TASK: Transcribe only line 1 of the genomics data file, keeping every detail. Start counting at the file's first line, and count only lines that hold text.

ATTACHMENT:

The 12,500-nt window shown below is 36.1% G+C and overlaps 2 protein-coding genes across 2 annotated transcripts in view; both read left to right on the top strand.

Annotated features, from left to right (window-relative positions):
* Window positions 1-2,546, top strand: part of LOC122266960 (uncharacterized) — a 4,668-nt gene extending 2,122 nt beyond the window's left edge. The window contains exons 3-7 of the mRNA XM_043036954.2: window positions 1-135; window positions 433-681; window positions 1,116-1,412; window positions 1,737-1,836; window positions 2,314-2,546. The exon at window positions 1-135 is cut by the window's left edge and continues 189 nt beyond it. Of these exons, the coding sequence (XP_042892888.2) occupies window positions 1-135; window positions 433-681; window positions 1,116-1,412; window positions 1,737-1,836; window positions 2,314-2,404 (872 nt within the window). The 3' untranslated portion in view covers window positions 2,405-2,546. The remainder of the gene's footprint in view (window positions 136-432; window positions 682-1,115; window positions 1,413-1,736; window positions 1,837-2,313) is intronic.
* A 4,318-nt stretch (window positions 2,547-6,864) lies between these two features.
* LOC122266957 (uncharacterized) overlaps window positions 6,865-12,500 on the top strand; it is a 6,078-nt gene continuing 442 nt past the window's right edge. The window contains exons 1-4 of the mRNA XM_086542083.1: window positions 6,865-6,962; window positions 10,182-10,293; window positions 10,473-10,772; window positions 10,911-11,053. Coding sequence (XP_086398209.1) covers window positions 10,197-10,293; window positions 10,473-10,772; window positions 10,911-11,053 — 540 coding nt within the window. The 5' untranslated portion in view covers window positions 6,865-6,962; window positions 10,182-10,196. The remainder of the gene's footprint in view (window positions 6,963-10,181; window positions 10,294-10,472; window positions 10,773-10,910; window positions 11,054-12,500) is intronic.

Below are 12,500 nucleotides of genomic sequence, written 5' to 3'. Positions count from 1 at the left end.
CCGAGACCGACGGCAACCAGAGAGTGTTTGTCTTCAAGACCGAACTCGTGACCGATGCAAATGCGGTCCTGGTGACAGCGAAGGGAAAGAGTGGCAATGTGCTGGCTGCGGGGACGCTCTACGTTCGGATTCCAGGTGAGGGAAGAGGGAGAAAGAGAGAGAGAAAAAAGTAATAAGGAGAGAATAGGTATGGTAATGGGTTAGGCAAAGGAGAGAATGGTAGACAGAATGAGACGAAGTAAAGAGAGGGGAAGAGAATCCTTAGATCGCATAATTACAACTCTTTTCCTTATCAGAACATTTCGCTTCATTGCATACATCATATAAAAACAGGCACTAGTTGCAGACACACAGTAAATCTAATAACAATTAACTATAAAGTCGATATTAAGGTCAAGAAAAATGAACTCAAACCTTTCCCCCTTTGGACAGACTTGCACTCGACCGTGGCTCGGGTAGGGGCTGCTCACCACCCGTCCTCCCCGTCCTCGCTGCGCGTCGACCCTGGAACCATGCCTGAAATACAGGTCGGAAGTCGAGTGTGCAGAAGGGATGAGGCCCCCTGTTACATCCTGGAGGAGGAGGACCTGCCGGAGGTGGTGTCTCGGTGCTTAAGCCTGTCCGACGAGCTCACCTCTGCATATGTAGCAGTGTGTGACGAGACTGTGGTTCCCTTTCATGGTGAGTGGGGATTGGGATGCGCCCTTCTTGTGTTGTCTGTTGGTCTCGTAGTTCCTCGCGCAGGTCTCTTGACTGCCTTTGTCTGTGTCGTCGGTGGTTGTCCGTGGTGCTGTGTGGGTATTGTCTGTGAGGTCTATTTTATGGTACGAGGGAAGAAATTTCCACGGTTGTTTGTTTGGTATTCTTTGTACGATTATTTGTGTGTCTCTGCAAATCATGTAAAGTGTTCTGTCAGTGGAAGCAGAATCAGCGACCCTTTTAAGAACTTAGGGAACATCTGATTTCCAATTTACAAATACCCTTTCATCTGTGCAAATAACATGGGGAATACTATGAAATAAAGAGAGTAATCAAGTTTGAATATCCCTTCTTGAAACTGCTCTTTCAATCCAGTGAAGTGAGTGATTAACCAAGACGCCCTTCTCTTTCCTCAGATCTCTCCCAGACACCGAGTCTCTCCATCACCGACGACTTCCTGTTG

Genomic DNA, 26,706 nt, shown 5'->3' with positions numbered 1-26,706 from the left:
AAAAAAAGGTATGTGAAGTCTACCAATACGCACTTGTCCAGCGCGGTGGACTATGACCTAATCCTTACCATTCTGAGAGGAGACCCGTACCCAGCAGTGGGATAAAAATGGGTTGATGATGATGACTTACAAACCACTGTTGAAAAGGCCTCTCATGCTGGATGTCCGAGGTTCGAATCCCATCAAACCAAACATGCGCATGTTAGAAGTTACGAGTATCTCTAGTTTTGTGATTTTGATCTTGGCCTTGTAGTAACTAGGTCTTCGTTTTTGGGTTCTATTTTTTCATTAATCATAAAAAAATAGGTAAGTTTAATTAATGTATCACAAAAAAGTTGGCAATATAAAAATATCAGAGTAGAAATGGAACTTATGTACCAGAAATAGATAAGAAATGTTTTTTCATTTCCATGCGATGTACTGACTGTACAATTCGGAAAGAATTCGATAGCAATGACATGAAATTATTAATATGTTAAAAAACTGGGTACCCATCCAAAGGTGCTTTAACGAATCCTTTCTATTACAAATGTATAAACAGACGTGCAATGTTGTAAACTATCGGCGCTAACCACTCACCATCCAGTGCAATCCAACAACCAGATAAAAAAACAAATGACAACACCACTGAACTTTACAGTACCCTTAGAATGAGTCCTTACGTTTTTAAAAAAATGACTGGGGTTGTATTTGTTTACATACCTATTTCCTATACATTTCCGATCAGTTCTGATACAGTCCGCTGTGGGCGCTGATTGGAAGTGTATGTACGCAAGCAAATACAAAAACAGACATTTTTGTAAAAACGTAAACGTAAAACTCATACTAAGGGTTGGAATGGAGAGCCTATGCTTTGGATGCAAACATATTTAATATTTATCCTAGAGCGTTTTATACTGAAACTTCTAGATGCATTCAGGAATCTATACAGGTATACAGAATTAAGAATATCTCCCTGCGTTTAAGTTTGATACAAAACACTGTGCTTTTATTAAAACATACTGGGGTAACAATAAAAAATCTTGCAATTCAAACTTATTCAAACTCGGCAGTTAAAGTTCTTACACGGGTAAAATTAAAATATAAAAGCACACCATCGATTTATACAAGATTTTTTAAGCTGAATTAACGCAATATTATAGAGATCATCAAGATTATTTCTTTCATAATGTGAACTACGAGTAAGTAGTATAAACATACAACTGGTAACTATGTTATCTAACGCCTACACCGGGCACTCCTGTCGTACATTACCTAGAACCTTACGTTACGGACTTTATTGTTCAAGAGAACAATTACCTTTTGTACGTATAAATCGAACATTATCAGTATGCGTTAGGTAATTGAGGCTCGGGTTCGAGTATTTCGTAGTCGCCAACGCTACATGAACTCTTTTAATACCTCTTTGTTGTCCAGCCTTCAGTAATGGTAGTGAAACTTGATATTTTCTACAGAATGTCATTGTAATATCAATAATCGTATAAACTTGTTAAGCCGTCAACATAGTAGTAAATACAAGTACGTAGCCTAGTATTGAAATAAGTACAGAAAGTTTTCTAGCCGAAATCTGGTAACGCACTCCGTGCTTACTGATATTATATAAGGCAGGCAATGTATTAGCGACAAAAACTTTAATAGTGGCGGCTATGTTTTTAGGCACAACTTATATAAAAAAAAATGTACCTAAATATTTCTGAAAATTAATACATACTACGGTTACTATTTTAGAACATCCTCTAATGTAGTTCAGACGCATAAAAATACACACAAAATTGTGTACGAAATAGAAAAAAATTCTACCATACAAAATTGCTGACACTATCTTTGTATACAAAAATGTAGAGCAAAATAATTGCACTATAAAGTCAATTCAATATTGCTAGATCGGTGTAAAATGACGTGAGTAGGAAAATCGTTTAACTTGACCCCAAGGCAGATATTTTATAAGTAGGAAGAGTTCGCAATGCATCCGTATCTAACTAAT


The 12,500-nt window shown below is 36.1% G+C and overlaps 2 protein-coding genes across 2 annotated transcripts in view; both read left to right on the top strand.